Oct 16,17 – Agra
Agra is only a two hour train ride south of Delhi, but for us because of our bikes, it means getting up at 3:30 am. We cycled in the dark around to the north side of the train station, got separated yet again and made our way separately to the baggage office where we negotiated rides for our bikes. There is much paperwork and labelling on or bikes to do, and so I wasn’t too worried about Rich finding his way to the office; particularly as we had been there on a trial the day before. I did try our new phones, but of course his was still off. Rich turned up in plenty of time to roll our bikes across a few tracks, up and over a few others to our track and the baggage car, in time for our 6:00 am departure.
The two hour train ride gets us out of Delhi avoiding many ugly stressful cycling hour and it puts us into Agra, the home of the Taj Mahal, possibly the most beautiful structure in the world and the Red Fort, possibly the most important Mughal fort in India.
We had pre-arranged a hotel and after checking in I headed out to the Red Fort. Rich had been there before and would rest awhile and then choose one of the lesser attractions. I wandered a bit on my bike before finding the huge red sandstone walls that rise above the river.
Entering the labyrinth of ramps and gates built to slow invaders, I was struck by the work using age-old methods cutting slabs and carving details in replacement red sandstone. Initially, it was the sheer size that impressed me, but once inside my interest was again drawn to ornate intricate details of the Moghul architecture which I have becoming attuned to of late. There are many structures within the Red Fort, some in red sandstone and some in beautiful while marble. The carving of rock is of various themes. Some panels are of inter- woven vines and flowers, others geometric and on others intricate calligraphy. As the Red Fort was once the capital of the country, the carvings are of high quality, quite deeply incised and often is inset with semi-precious stones.
Walking along the western parts of the Fort the windows open onto a view along the river to the Taj Mahal’s bulbous domes rising in the afternoon haze.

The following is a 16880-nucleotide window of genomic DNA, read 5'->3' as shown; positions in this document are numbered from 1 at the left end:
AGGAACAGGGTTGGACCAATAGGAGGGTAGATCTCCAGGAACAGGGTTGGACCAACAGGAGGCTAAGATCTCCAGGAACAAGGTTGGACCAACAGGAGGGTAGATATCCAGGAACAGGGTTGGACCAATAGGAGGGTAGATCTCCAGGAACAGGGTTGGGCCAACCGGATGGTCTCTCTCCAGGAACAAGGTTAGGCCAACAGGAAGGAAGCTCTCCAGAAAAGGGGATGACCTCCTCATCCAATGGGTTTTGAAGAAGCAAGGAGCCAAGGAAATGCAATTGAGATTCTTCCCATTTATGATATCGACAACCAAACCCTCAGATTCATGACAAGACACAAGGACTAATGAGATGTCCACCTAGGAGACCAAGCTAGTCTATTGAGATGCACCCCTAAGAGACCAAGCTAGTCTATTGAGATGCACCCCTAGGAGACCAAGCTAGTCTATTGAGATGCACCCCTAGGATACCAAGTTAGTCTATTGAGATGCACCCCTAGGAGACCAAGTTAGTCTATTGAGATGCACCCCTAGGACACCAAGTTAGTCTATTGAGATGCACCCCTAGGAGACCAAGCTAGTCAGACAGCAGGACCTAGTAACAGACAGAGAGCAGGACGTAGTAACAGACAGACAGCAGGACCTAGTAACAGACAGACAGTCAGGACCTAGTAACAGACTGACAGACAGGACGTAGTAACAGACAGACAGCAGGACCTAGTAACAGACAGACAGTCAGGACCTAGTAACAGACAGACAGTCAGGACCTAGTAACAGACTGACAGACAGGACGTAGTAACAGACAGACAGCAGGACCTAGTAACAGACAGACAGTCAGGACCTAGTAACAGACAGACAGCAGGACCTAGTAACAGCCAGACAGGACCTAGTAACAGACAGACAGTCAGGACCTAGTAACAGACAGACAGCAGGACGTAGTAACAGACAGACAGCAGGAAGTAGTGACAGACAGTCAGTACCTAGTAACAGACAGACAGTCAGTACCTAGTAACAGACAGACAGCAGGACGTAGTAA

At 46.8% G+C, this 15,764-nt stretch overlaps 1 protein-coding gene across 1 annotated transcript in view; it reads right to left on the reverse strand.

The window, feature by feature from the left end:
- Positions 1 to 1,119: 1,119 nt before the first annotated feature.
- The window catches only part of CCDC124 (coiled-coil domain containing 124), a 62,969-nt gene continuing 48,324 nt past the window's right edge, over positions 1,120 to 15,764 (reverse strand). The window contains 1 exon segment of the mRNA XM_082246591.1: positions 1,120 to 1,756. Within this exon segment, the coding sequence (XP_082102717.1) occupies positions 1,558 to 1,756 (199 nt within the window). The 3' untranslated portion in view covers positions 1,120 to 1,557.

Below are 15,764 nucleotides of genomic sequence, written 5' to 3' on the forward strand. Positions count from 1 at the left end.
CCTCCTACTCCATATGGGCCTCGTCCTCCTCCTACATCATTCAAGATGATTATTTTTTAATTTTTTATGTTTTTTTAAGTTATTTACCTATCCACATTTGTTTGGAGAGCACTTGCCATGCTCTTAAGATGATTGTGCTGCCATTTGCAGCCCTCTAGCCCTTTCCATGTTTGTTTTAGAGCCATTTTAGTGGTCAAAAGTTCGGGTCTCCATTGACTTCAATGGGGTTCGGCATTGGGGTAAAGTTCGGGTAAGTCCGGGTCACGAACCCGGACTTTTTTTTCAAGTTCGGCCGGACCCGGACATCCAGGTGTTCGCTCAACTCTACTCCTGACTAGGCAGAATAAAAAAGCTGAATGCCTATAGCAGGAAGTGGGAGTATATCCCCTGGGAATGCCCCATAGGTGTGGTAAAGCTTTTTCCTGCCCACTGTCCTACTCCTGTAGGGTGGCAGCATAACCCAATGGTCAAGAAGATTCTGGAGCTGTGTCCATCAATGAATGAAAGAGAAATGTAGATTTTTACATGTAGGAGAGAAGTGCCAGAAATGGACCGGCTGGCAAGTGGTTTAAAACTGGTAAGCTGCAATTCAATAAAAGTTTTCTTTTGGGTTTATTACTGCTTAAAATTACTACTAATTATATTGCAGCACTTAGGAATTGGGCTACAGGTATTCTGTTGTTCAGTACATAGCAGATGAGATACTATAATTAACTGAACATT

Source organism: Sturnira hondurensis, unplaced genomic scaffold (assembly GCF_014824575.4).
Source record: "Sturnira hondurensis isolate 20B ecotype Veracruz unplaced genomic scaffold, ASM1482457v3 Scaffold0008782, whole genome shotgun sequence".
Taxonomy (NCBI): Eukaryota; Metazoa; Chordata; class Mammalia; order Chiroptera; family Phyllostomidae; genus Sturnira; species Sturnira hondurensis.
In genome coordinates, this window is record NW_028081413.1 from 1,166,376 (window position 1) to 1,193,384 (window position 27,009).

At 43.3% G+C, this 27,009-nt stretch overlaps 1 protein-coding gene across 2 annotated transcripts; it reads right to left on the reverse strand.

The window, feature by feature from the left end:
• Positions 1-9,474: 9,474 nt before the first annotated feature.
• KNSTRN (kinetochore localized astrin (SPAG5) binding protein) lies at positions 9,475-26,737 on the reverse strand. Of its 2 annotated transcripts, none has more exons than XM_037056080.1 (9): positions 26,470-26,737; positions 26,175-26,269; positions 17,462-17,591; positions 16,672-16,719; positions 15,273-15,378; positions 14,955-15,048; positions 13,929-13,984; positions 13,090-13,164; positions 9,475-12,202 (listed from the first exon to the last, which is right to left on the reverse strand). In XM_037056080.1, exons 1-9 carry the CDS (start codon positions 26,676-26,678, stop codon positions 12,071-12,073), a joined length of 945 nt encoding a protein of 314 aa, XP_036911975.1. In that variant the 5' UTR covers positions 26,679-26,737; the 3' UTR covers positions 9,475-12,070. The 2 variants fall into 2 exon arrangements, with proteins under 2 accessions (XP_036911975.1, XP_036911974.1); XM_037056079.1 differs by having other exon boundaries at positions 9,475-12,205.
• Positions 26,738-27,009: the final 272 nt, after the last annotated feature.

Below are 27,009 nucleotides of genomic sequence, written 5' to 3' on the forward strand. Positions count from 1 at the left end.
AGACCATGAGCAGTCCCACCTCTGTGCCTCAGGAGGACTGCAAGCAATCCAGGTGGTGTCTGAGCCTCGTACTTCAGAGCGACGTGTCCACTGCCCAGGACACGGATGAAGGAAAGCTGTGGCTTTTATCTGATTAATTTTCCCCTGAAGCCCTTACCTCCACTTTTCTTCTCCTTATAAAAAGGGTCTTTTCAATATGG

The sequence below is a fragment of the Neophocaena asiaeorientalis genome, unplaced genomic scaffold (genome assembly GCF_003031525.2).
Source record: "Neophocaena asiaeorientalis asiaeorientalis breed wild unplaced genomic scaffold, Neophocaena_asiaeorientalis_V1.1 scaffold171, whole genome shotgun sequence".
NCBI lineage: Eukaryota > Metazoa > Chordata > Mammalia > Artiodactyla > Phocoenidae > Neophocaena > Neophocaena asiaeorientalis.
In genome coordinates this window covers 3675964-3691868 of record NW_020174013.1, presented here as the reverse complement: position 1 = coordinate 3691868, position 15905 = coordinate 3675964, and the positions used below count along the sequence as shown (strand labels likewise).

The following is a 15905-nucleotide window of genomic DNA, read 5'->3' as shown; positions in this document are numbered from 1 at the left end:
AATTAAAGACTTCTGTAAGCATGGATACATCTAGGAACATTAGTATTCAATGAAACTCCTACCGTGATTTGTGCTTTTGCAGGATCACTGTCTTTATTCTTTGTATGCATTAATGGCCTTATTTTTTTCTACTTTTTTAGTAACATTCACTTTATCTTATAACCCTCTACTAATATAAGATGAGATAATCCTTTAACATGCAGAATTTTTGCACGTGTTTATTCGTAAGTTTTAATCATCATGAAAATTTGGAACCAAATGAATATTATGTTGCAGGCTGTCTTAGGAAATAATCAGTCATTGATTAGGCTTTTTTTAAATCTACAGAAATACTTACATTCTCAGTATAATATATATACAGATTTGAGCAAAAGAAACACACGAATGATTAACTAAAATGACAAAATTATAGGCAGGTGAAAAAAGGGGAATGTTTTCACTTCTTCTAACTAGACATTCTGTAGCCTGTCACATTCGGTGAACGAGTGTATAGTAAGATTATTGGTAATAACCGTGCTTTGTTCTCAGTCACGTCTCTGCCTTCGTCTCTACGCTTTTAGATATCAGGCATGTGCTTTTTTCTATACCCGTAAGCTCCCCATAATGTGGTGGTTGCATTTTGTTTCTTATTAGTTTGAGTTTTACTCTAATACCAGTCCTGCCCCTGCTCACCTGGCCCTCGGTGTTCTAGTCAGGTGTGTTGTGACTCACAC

My second day had me at the Taj Mahal in the morning. There are three gates in the Taj, I had been at the Western gate yesterday and on my cycle here this morning I went by the East Gate. These two gates are designed to serve tour buses while the South Gate is hidden within the rabbit warren streets of the old city, and quite un-approachable by bus. By entering via the south gate the iconic images of the Taj Mahal unfold as you pass through each enclosing structure. Finally, you stand on a raised marble platform and the Taj rises into the sky with a series of symmetric water ponds, pathways and gardens acting as foreground. Symmetry is a huge part of the theme here. To the left, as you face the Taj, is a Muslim mosque. An identical building was built to the right that has no purpose other than symmetry.
Often long awaited visits can be a disappointment. My initial impresions of the Taj Mahal surpassed my expectations. I continued my visit by walking on down the main pathways, stopping often to try to capture some of the visual impression I was experiencing. I was thinking about the love that the Emperor Shah Jahan must have had for his wife Mumtaz Mahal. She had died giving birth to their fourteenth child. It was his broken heart that lead to the Taj. The monument, the main iconic building we know, took eight years and the entire complex another 12 years to complete. Sadly, a year after its completion Shah Jahan was deposed by his son Aurangzeb and spent the next eight years until his death imprisoned in the Red Fort.
As you finally enter the mausoleum itself, and the fine detail of the carving and inlaid stones become more apparent a feeling of reverence, if it is possible for me to have such a thing, came over me. The Taj is a mausoleum. Its walls are intricately carved lattice work and as such it is not an enclosed building. This entire place is an homage to one man’s love for his wife and sadness at her death. I was deeply impressed.
I spent the next two hours walking the grounds, sitting on some of its many peaceful benches enjoying visages of the Taj as it poked its faces at me through the trees. I tried going back through the mausoleum before I left, but by now it was filled with loud visitors and the feeling was gone.
The Taj Mahal experience is a highlight of all of my travels.
Tomorrow we hope to get away early for a full day of cycling that should include a stop at an ancient city Fatephur Sikri and for the evening we should arrive at Keoladeo, a world class birding site.